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Fortnightly Magazine - June 1 1995

Perspective

William W. Berry

More than a decade ago, at the 1981 Edison Electric Institute (EEI) Fall Financial Conference in Palm Beach, FL, I presented my vision of the future of the electric industry. I called my talk "Let's End the Monopoly." In it I urged, "Let's open electricity generation to competition (em with free entry, no franchises, and no obligation to serve." The response was underwhelming.

From the perspective of the last 14 years, how have my forecasts turned out?

Marketing & Competing

James R. Pierobon

Imagine you're the principal energy buyer for a national chain of managed health care centers, with a $200-million annual energy tab. Top management asks you to assess how the chain can cut its energy bills.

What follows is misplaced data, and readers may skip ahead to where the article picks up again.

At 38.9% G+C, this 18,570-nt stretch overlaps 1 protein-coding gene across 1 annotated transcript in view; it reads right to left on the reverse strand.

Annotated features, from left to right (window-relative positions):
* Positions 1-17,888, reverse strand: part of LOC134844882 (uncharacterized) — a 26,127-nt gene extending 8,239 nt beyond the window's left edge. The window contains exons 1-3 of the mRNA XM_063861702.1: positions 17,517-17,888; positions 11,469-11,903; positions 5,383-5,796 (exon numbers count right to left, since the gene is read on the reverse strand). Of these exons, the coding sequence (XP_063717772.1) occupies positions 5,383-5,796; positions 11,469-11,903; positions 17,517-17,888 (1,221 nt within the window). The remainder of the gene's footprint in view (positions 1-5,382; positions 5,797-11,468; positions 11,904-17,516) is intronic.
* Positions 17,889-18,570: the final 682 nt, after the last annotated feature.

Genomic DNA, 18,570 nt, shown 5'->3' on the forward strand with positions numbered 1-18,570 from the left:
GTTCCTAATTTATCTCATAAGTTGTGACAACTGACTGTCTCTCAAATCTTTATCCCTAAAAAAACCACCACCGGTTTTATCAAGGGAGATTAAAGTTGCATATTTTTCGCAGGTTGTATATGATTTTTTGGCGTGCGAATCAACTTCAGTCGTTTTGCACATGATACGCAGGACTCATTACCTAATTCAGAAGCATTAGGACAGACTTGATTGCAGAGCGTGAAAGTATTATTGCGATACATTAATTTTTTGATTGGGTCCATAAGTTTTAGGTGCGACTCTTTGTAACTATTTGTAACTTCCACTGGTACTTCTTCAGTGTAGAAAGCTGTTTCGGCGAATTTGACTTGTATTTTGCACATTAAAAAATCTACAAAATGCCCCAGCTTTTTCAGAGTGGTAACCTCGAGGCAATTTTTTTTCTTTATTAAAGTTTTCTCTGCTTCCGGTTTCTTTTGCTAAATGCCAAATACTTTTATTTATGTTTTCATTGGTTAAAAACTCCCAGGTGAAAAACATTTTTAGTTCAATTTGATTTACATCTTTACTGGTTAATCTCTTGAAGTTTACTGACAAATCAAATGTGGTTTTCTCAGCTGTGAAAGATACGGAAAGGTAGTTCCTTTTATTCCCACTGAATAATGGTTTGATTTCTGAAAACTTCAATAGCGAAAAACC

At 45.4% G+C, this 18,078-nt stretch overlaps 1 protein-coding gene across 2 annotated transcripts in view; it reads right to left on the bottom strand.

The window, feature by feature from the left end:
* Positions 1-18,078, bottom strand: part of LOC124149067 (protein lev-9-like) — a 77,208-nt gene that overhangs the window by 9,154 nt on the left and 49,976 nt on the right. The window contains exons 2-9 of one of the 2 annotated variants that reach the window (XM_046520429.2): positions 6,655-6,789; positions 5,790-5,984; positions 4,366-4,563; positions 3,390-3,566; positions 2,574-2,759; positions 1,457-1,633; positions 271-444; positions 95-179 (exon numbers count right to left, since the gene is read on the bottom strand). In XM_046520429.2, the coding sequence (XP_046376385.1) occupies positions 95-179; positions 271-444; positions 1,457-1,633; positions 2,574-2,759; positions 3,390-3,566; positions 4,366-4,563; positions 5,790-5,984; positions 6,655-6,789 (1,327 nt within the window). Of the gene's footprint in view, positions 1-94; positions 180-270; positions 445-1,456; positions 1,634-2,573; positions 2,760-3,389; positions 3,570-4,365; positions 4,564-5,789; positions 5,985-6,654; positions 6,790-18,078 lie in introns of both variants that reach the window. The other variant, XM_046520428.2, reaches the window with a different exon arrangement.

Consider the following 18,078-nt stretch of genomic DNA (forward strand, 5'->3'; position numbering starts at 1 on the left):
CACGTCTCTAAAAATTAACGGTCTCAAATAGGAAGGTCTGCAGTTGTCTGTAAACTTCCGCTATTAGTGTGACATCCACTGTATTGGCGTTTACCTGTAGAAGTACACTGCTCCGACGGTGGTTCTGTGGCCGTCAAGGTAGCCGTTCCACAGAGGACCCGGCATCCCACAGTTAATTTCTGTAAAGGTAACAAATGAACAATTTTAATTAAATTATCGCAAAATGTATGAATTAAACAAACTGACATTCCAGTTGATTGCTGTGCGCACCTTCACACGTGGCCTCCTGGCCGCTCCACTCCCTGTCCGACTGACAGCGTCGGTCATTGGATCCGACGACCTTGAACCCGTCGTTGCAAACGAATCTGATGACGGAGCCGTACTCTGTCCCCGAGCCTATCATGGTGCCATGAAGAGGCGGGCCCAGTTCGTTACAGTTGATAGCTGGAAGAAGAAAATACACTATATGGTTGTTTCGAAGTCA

You turn to your local electric and gas utility, which talks a lot about customer service, but doesn't have much to show for it yet.

Rate of Return on Common Equity: Annual Survey of Electric Rate Case

Diane S. Boiler

Our 13th annual electric rate-case survey covers electric rate orders issued between

April 1, 1994, and March 31, 1995.

The survey tabulates rates of return on common equity (ROE) approved by state public utility commissions (PUCs) in major electric rate orders, but also includes some cases in which rate of return was not directly at issue, or where a rate adjustment resulted from a settlement agreement.

Tilting Toward Telephony: How Electric and Gas Companies Can Leverage Their Systems for a Changing Market

Andrew C. Barrett

The structure of the utility and telecommunications industries has changed significantly since I began my role as a regulator 15 years ago. Technological developments and a competitive environment, as opposed to regulation, have provided the major catalyst for change. As a result, utility companies, which have historically enjoyed the favor of Wall Street investors, will soon face unprecedented revenue growth problems.

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